Americans’ love affair with burgers isn’t over. In fact, it’s only just begun.
“Overall, it’s a classic — like fries, people love burgers,” says Maeve Webster, president of Menu Matters, based in Arlington, Vt. “They are easy but can be endlessly innovative, they resonate across all demographics, they come in a wide variety of sizes and flavor profiles and can be made to fit nearly any taste.”
They are affordable but high-end, premium options are also available. “I can’t imagine there will be a time anytime soon when chefs say, ‘That’s it … we’ve done all we can with this category,’” Webster says.
It’s hard to argue with the numbers: 97 percent of consumers report knowing about burgers, 93 percent have tried them and 48 percent have eaten burgers many times, according to Mark Brandau, group manager at Datassential, based in Chicago.
“Nearly every consumer surveyed is familiar with a burger and has tried one, with about half saying they’ve consumed a burger many times,” Brandau says. “Unsurprisingly, that puts burgers in the 99th percentile among consumers for experience with this item.”
Perhaps more important, 84 percent of consumers either love or like burgers.
“As a category, burger shows a lot of breadth as well as depth, because the menu penetration for things like veggie and turkey burgers, sliders and all the different flavor profiles contained within the most popular sauces on U.S. burger menus show a very diverse range of tastes and applications,” Brandau says.
Cheeseburgers, for example, are on more than half of all restaurant menus in the U.S., says Brandau.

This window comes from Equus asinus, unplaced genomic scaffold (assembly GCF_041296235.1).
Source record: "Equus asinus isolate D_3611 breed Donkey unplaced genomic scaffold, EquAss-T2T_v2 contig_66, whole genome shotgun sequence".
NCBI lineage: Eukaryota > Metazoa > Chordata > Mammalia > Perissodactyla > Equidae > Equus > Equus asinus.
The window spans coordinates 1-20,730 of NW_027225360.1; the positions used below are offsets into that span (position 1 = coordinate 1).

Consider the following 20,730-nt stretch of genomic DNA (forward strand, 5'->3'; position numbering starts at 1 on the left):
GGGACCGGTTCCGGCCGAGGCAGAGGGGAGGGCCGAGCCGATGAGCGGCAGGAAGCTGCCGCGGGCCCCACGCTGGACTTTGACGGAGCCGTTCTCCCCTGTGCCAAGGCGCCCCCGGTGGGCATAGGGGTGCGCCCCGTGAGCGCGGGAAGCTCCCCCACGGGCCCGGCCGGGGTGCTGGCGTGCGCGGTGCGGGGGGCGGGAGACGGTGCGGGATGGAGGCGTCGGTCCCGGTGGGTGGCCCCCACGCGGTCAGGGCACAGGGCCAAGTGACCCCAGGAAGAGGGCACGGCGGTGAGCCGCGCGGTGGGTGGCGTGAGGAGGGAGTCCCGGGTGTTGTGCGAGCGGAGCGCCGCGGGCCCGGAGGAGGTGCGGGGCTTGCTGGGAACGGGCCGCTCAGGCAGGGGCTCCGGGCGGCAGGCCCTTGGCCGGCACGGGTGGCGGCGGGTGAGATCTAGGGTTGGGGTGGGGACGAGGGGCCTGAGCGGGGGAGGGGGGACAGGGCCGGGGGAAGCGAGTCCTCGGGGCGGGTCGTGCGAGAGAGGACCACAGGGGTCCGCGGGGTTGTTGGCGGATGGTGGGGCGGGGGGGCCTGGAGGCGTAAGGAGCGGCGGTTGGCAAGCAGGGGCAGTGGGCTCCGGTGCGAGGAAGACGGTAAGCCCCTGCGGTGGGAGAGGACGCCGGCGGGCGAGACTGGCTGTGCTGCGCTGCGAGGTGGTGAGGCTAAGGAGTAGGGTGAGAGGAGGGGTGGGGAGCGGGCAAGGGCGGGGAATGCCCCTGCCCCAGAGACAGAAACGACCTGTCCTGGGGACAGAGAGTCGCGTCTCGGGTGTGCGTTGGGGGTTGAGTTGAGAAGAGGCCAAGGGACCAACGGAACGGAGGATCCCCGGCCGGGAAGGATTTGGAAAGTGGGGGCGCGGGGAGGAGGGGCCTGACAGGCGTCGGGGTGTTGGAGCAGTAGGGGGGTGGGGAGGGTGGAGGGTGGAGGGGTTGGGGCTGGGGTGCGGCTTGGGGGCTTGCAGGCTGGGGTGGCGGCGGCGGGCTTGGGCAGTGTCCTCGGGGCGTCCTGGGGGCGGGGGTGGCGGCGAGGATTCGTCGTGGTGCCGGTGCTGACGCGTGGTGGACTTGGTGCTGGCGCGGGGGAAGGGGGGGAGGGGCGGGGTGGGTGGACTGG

Burgers’ relatively modest price point allows consumers to feel comfortable ordering a favorite or experimenting with new trends.
“About four-fifths (79 percent) of consumers order burgers away from home at least once a month; the burger LSR (limited service restaurant) category earns over $80 billion in total sales, far more than any other sector, and burgers are the fourth most common entree on Top 500 chain menus,” says Lizzy Freier, managing editor at Technomic, a Winsight Co. based in Chicago, referring to Technomic’s 2019 Burger Consumer Trend Report.
The result? “As such, the category is hyper competitive, with traditional chains and emerging players alike looking for what’s next to stand out in a crowded field,” Freier says.
Even the rise of plant-based burgers only serves to reinforce diners’ love of burgers.
SOURCE: DATASSENTIAL MENUTRENDS
“The ‘state of burgers’ is stronger than ever, because the rise of plant-based burgers is giving a new avenue to growth for a category that’s already one of the most loved and well-established in the U.S. restaurant industry,” Brandau says.
If anything, Webster says, plant-based burgers have increased interest in burgers overall, and will ultimately drive traffic from or back to animal-protein burgers.
“Currently, much focus is being placed on several disruptive forces, including plant-based burgers, third-party delivery, rising costs and ongoing demands for innovation,” says Freier. “Together, these are significantly impacting the burger sector, pressuring operators to continually update this classic sandwich while maintaining profitability.”
Operators’ ability to adapt to these trends without depleting their value proposition will be key as price increases for burgers have already been noticed by many consumers, often affecting their behavior, Freier says.
As it stands, most consumers buy burgers from Quick Service Restaurants due to their accessibility, notes Mintel’s Burger Trends - U.S. - April 2018 report. Fast casual restaurants struggle with standing out with their burger offerings, while full service concepts have to improve their convenience, said the report.